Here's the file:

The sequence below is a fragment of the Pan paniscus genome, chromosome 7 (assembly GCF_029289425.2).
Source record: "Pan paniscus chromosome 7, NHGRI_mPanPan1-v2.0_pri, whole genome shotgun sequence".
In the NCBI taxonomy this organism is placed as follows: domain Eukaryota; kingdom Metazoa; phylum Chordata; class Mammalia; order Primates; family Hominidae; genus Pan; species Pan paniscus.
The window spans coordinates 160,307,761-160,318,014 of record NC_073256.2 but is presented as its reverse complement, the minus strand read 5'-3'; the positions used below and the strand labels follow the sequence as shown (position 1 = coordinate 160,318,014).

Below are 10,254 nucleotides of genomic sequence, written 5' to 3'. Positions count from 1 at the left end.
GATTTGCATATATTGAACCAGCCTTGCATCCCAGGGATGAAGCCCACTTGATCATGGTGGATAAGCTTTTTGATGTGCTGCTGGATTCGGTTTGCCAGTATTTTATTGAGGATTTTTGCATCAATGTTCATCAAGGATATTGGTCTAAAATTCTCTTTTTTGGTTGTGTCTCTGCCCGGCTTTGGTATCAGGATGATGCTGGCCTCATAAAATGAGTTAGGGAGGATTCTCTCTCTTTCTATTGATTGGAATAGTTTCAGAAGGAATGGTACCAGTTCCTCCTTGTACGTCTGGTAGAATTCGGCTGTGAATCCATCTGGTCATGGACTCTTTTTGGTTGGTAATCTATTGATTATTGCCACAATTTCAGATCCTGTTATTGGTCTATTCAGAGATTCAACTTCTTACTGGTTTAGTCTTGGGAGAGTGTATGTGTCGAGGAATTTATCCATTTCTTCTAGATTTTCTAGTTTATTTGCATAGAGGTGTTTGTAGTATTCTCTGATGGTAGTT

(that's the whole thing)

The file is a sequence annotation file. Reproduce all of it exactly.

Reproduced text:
The sequence below is a fragment of the Pan paniscus genome, chromosome 7 (assembly GCF_029289425.2).
Source record: "Pan paniscus chromosome 7, NHGRI_mPanPan1-v2.0_pri, whole genome shotgun sequence".
In the NCBI taxonomy this organism is placed as follows: domain Eukaryota; kingdom Metazoa; phylum Chordata; class Mammalia; order Primates; family Hominidae; genus Pan; species Pan paniscus.
The window spans coordinates 160,307,761-160,318,014 of record NC_073256.2 but is presented as its reverse complement, the minus strand read 5'-3'; the positions used below and the strand labels follow the sequence as shown (position 1 = coordinate 160,318,014).

Below are 10,254 nucleotides of genomic sequence, written 5' to 3'. Positions count from 1 at the left end.
GATTTGCATATATTGAACCAGCCTTGCATCCCAGGGATGAAGCCCACTTGATCATGGTGGATAAGCTTTTTGATGTGCTGCTGGATTCGGTTTGCCAGTATTTTATTGAGGATTTTTGCATCAATGTTCATCAAGGATATTGGTCTAAAATTCTCTTTTTTGGTTGTGTCTCTGCCCGGCTTTGGTATCAGGATGATGCTGGCCTCATAAAATGAGTTAGGGAGGATTCTCTCTCTTTCTATTGATTGGAATAGTTTCAGAAGGAATGGTACCAGTTCCTCCTTGTACGTCTGGTAGAATTCGGCTGTGAATCCATCTGGTCATGGACTCTTTTTGGTTGGTAATCTATTGATTATTGCCACAATTTCAGATCCTGTTATTGGTCTATTCAGAGATTCAACTTCTTACTGGTTTAGTCTTGGGAGAGTGTATGTGTCGAGGAATTTATCCATTTCTTCTAGATTTTCTAGTTTATTTGCATAGAGGTGTTTGTAGTATTCTCTGATGGTAGTT